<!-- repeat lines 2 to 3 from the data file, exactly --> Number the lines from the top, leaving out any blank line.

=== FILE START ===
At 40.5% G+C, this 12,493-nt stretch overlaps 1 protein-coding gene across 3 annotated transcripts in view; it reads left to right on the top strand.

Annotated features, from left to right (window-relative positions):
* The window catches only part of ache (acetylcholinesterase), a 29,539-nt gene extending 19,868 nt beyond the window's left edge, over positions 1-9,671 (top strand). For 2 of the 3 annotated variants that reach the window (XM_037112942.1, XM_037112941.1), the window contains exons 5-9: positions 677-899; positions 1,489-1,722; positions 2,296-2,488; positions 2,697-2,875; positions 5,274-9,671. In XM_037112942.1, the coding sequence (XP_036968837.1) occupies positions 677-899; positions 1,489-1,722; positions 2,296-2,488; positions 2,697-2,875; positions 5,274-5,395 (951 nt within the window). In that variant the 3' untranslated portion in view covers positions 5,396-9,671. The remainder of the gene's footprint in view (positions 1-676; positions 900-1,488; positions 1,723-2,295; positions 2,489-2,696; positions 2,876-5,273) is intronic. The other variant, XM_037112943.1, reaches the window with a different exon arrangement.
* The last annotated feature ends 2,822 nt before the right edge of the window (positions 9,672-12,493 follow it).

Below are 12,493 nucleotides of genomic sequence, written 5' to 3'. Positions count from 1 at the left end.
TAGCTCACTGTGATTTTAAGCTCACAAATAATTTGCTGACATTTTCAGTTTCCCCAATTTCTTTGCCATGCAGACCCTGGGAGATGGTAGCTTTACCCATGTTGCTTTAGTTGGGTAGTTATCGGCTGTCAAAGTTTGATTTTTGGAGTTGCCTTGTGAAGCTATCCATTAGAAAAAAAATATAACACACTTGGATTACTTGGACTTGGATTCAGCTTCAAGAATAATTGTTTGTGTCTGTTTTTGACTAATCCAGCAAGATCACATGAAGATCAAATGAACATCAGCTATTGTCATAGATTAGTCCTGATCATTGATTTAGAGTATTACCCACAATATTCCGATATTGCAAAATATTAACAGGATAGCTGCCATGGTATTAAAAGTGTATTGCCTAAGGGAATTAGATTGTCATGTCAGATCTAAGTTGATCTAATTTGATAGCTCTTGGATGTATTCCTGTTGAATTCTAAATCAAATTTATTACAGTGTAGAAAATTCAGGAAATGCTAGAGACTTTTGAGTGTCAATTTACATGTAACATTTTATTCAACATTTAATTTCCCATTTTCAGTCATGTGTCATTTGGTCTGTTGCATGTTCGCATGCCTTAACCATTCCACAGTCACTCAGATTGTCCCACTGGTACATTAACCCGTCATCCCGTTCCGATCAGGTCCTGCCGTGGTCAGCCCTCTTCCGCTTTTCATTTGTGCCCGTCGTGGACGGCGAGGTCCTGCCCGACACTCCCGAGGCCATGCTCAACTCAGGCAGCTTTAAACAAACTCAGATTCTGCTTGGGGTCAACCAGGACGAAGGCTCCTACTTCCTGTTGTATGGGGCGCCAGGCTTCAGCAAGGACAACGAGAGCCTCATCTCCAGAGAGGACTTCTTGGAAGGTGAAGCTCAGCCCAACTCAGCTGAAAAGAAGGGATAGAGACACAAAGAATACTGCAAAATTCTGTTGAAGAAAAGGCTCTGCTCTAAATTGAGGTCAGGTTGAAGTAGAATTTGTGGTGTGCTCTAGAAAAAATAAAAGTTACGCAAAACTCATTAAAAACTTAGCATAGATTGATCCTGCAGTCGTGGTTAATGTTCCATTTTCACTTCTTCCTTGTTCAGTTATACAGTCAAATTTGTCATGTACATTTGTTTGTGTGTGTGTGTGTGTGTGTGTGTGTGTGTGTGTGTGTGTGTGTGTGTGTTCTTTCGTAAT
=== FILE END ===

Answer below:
Annotated features, from left to right (window-relative positions):
* The window catches only part of ache (acetylcholinesterase), a 29,539-nt gene extending 19,868 nt beyond the window's left edge, over positions 1-9,671 (top strand). For 2 of the 3 annotated variants that reach the window (XM_037112942.1, XM_037112941.1), the window contains exons 5-9: positions 677-899; positions 1,489-1,722; positions 2,296-2,488; positions 2,697-2,875; positions 5,274-9,671. In XM_037112942.1, the coding sequence (XP_036968837.1) occupies positions 677-899; positions 1,489-1,722; positions 2,296-2,488; positions 2,697-2,875; positions 5,274-5,395 (951 nt within the window). In that variant the 3' untranslated portion in view covers positions 5,396-9,671. The remainder of the gene's footprint in view (positions 1-676; positions 900-1,488; positions 1,723-2,295; positions 2,489-2,696; positions 2,876-5,273) is intronic. The other variant, XM_037112943.1, reaches the window with a different exon arrangement.